We also use solar energy preserved in the form of fossil fuels. Electric energy consumed in Iowa is primarily generated by burning coal. The burning of coal generates CO2, a primary contributor to global climate change.
At One Step at a Time Gardens, our commitment to sustainability has included a critique of the fossil fuel energy we use in our farming operations and an investment in alternative energy systems that fit our use.
We started by asking ourselves, how can we reduce our farm's contribution to greenhouse gases? This question has challenged us to look at everything from how far we travel to market our products, to an analysis of our on-farm energy use, to making a decision in 2012 to invest in renewable energy on the farm.
Like our name suggests, we haven't made changes overnight, it's come ... one step at a time.
We began dreaming of using renewable energy many years ago. Our research pointed to solar as the best fit for our usage. Solar power peaks through the summer as does our demand for energy as we start young plants, crank up coolers and freezers, and irrigate our fields. Wind peaks spring and fall, but not in the summer as a general rule. Tim's keeps thorough records of our energy use, and with help from tools on the Iowa Energy Center, has analyzed our renewable energy options. We also wanted a system with no ongoing maintenance - solar fit the bill on both accounts. At that time, photovoltaic (PV) panels were very expensive, creating an estimated payback period of 50 years. Ouch! We waited.
Any investment in renewable energy, goes wise counsel, should first be backed by making your systems as efficient as possible. Starting in 2012, we began participating in Practical Farmers of Iowa's On-farm Energy project. Through extensive study of our energy consuming equipment - from coolers and our freezer to grow lights to irrigation, we assessed where the biggest energy draw was; the outside cooler was the main culprit. Through analysis, we determined the cycling of the interior fans appeared to be using more energy than necessary due to their pattern of operation. With a fairly simple change in that cycling system, we saved nine percent of our annual energy use!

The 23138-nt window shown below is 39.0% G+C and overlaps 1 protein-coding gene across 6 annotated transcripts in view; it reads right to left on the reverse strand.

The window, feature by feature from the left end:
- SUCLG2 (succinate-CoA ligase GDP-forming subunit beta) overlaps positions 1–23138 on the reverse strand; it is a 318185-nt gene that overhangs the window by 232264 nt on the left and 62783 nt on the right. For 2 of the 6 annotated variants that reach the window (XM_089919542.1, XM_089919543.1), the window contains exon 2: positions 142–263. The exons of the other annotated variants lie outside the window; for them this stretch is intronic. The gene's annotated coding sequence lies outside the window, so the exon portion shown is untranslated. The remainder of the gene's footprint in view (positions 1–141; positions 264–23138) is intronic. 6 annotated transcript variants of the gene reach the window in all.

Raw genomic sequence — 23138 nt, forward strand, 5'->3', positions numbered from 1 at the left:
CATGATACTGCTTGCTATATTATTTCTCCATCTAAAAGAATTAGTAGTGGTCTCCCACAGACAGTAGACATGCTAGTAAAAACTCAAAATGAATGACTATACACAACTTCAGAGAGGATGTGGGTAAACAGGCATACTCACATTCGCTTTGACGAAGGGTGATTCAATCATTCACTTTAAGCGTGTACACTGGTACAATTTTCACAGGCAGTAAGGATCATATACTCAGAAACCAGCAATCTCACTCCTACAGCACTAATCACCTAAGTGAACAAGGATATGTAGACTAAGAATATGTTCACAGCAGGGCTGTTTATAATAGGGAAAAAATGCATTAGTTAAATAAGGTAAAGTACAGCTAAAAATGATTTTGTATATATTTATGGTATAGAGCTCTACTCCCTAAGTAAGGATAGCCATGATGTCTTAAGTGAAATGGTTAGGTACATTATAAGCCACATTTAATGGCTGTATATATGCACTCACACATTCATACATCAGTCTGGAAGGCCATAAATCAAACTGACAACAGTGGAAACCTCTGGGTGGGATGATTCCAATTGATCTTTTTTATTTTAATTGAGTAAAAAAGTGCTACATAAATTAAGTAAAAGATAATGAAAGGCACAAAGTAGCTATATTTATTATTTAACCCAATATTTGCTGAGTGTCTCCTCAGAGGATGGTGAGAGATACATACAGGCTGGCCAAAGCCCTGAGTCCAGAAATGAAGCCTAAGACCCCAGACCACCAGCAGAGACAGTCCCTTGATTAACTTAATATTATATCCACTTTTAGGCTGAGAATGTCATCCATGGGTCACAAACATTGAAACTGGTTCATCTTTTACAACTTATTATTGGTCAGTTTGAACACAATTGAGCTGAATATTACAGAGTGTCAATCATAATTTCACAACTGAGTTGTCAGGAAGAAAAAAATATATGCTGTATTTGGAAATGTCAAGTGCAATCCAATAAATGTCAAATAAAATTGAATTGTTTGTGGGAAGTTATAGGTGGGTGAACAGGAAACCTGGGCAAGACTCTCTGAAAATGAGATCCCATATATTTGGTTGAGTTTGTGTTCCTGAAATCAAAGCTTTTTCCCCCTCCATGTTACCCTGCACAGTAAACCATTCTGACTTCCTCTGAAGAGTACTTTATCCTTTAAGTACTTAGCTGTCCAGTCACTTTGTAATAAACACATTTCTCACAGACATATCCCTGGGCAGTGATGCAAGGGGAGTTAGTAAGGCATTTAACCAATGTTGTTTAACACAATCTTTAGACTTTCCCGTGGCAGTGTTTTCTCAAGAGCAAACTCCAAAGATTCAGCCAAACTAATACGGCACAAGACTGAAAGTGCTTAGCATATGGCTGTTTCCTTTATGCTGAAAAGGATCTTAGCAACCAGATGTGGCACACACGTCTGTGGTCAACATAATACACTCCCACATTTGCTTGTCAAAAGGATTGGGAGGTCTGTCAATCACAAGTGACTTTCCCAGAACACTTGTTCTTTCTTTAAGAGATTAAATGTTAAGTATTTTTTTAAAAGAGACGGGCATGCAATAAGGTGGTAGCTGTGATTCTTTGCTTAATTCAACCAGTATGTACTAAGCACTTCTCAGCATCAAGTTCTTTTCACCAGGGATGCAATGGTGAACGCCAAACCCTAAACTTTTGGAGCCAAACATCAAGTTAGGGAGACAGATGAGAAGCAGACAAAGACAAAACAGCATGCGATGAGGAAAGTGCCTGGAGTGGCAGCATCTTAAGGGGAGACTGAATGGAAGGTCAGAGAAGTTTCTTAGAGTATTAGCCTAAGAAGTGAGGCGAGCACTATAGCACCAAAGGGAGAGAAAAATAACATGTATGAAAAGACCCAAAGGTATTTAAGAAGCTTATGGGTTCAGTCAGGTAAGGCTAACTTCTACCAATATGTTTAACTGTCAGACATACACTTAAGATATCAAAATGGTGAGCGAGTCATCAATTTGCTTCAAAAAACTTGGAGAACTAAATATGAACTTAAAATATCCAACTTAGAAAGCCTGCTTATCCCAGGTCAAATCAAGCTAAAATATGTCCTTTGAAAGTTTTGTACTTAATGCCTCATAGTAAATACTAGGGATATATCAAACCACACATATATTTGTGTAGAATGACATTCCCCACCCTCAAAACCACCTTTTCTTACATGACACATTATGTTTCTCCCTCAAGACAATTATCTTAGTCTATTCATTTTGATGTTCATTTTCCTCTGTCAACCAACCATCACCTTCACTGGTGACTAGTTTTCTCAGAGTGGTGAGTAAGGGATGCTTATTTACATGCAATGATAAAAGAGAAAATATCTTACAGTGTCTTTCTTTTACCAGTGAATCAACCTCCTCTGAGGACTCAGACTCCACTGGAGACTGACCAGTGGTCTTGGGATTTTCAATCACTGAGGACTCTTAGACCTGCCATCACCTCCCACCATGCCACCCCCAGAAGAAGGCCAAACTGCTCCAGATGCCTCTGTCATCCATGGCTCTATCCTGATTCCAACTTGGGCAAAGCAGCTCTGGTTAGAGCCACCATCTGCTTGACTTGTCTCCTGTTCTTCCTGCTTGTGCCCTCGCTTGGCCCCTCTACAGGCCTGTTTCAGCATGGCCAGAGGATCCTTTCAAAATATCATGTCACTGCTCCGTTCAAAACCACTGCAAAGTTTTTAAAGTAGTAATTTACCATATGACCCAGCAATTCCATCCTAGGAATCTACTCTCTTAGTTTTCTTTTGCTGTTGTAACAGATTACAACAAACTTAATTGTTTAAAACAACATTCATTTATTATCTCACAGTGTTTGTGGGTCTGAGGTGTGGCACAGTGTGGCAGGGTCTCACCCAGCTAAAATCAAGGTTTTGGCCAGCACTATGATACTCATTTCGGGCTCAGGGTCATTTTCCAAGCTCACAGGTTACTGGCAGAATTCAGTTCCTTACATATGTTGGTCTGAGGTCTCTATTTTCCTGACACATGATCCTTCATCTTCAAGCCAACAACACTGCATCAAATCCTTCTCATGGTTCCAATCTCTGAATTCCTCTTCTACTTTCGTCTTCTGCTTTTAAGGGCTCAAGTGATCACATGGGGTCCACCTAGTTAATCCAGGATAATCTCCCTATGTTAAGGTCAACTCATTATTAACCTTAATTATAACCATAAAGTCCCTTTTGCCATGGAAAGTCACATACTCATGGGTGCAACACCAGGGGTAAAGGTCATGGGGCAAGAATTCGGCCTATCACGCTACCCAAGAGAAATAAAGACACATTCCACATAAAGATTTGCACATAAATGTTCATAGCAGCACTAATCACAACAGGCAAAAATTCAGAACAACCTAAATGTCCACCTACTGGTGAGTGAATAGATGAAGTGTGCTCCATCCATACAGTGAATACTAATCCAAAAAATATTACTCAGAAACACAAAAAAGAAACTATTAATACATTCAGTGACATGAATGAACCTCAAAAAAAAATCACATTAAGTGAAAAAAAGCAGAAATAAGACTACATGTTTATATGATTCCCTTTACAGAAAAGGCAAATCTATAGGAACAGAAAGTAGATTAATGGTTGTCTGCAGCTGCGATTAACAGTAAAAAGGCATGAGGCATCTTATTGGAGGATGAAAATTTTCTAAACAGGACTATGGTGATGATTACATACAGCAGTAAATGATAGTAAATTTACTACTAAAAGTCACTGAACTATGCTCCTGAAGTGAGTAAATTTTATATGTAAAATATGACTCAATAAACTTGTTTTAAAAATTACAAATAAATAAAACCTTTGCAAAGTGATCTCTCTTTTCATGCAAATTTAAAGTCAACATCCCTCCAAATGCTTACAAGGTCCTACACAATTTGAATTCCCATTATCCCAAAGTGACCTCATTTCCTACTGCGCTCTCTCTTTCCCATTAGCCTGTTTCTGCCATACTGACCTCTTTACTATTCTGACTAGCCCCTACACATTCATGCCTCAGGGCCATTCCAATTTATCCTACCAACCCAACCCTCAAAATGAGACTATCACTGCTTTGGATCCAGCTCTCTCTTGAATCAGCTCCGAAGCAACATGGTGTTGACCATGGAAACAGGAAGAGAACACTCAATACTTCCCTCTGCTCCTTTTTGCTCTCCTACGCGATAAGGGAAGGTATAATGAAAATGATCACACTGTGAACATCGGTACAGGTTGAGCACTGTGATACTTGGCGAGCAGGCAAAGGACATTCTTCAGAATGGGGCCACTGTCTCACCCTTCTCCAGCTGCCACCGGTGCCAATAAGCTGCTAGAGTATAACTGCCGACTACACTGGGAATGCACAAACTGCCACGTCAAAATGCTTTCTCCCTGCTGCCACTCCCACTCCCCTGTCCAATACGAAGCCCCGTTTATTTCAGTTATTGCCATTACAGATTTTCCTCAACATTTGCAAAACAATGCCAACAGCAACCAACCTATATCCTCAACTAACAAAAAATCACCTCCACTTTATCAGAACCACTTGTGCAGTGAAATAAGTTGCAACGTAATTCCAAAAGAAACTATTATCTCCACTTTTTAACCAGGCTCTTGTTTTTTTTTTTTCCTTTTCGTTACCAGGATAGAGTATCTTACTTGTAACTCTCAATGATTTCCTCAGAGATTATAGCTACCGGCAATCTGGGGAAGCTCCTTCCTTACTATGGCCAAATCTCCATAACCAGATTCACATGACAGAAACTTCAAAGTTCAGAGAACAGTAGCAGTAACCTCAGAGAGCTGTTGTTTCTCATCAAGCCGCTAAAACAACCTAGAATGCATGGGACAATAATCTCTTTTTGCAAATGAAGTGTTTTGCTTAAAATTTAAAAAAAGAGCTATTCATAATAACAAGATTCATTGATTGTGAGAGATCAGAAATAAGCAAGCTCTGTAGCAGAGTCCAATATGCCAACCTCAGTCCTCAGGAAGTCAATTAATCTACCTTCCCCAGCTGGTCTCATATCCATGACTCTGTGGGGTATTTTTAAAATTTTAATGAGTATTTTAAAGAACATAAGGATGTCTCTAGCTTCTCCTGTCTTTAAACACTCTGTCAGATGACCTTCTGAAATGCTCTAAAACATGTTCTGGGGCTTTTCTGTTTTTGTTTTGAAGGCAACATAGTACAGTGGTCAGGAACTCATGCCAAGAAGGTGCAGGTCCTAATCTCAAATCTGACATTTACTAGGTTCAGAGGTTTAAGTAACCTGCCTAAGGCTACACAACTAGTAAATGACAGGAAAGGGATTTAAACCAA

The price of solar PV panels has come down dramatically since 2012. That same year, we began a conversation with Steve Guyer and Michelle Wei, of GWA International, a certified solar system design and installation team from Altoona, IA. Michelle wrote a grant to the USDA REAP (Renewable Energy for Agriculture Program). That did not get awarded in 2012, but we did go ahead with a scaled down version of the project as part of a new house construction project. We were able to resubmit the application in the 2013. That fall we received news that we were awarded the grant. The grant covered 25% of the purchase and installation cost of our solar generation project.
May 2014 we brought the second, and larger, of our two arrays online, more than doubling our ability to capture the sun to power the farm.
Given the supply the arrays are generating, we also invested in an electric energy powered system to get our products to and from the field. Our electric golf cart hauls our crew and a trailer that we stock with our starts and other supplies for planting. During harvest, the cart and trailer system haul all of the farm's bounty back to the wash station.
You can visit HERE to see a chart of our system's generation on an hourly, daily, and monthly basis.
Now, as we turn on the lights to start our plants, crank up the coolers for the season, add the freezer when the first batch of chickens need to be stored, we know that the majority of the energy powering these systems, like that powering our vegetables in the field, is coming directly from the renewable powerball in the sky ... the sun!